Germany does not have an extensive free wireless network and only few public hotspots. Germans usually have cell phone plans with a limited data plan and Wifi at home.

Hamburg has an excellent public transport system which means that you will not need a car to get around.

Agora participants can opt for a public transport ticket free of costs which includes transport by metro, bus, night bus and ferries. For more information on the public transport system in Hamburg, please refer to the HVV website.

Hamburg by bike

If you prefer to jump on a bicycle instead of taking the bus or the metro, you may be interested in StadtRAD (City Bike), a bike-for-hire network that covers the whole inner city area. You can pick up a bike at one of the many hiring stations around town and drop it off at one near your destination.

The first 30 minutes are free of charge, which is usually enough time to get anywhere within the city center. After 30 minutes you pay by the minute. Alternatively you can also rent the bike for a whole day.

Travelling in Germany

  • Traveling through Germany is safe and easy. Depending on where you are going, you may find it is quicker and even cheaper to fly than to take the train. Hamburg’s airport is located about 8 km north of the city in the district of Fuhlsbüttel and is easily accessible via the S-Bahn.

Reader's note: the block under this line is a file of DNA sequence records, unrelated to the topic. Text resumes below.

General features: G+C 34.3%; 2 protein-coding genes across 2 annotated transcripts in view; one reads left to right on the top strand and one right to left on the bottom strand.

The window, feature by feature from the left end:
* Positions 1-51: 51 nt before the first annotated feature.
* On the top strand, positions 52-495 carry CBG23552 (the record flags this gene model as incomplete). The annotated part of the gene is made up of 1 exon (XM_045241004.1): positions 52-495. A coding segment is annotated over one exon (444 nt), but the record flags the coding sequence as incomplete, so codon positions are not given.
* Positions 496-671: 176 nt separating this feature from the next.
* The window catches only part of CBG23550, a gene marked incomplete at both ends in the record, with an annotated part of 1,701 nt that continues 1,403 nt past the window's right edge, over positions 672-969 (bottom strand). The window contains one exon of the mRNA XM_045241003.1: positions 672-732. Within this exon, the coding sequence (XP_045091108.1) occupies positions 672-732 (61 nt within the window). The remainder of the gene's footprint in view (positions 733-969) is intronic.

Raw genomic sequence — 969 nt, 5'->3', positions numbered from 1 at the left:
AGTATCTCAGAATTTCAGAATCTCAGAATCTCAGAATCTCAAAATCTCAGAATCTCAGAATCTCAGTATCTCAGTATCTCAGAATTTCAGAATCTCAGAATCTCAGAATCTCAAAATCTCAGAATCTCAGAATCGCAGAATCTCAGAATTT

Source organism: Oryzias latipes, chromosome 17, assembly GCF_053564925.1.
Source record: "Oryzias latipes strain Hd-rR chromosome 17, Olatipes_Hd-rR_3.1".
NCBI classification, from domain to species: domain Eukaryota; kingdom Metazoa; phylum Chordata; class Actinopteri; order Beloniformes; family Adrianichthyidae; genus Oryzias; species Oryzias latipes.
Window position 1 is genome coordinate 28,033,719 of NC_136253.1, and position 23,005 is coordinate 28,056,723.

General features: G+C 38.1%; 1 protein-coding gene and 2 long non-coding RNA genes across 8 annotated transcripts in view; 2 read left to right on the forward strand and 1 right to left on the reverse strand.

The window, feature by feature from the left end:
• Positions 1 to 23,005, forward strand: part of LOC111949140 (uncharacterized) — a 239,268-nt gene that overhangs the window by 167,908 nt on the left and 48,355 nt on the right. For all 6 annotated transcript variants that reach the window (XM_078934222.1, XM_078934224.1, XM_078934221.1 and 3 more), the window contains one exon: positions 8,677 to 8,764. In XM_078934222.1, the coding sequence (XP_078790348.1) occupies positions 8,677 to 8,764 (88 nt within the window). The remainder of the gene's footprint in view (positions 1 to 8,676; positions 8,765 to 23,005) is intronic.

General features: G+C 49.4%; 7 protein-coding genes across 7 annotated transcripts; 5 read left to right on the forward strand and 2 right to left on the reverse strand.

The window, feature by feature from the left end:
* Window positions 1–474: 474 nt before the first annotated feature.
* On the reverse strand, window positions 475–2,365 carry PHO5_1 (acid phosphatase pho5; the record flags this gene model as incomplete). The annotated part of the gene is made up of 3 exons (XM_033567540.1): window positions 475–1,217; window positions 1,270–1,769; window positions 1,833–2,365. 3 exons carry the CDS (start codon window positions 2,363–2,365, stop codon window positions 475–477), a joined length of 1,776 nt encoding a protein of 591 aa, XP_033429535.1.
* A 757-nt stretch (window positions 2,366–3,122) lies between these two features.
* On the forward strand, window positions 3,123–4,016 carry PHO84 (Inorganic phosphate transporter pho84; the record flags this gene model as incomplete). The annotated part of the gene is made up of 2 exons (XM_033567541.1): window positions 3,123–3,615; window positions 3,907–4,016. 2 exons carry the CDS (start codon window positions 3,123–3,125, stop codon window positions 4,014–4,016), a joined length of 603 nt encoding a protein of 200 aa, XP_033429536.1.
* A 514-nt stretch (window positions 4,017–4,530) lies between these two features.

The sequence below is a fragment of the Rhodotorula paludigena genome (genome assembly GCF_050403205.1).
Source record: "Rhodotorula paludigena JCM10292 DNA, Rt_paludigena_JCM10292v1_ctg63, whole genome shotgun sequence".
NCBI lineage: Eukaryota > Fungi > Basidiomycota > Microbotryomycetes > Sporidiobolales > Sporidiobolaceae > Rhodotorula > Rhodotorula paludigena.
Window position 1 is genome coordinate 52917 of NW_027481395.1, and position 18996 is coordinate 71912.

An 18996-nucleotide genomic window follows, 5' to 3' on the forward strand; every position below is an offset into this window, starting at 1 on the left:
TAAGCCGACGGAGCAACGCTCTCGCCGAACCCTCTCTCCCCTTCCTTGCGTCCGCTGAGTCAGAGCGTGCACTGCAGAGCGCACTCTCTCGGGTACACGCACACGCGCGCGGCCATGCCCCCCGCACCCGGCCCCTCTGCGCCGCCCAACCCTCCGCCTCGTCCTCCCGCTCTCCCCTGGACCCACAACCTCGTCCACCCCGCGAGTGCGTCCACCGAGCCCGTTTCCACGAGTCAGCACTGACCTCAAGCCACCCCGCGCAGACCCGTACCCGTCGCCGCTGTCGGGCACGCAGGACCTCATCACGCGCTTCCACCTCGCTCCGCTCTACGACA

• The German rail company, the "Deutsche Bahn" ("DB"), operates trains over sort and longer distances. The Deutsche Bahn has a complicated pricing system with many possibilities to save money if used to its full advantage. Discounted tickets are often available, but are only valid for a specific train connection. 
  • It is also possible to travel long distances by bus. Many companies offer long distance transports mostly within Germany but also to its neighboring countries. It is usually cheaper to travel by bus but it also takes longer than by train or plane.
  • Recently “CarSharing” is becoming more and more popular in Germany. This is similar to renting a car, but once you are registered, easier and often cheaper.

Unlike many other aspects of living in Germany that can be described with detail and precision, the weather can be extremely unpredictable. While the late spring and summer in Hamburg are often mild and enjoyable, with average temperatures around 18 – 20°C (64 – 68°F), they can also be cooler and rainy due to the close proximity to the North and Baltic seas.

Therefore, while light spring clothing is appropriate, layers are always a good way to ensure you will be warm or cool enough. You should also bring a pair of sunglasses for reading on the campus lawn as well as an umbrella.

Of course, if you arrive in Hamburg without a vital item of clothing, you will be able to find it in one of Hamburg’s numerous shopping areas.


"There are things to do for everyone—my highlights were staying up with classmates to prep for a moot trial, watching a full house ballet at the Staatsoper, sitting by a beautiful lakeside cafe on a Sunday afternoon and bathing in the sun by Timmendorf beach."

Jenny, Canada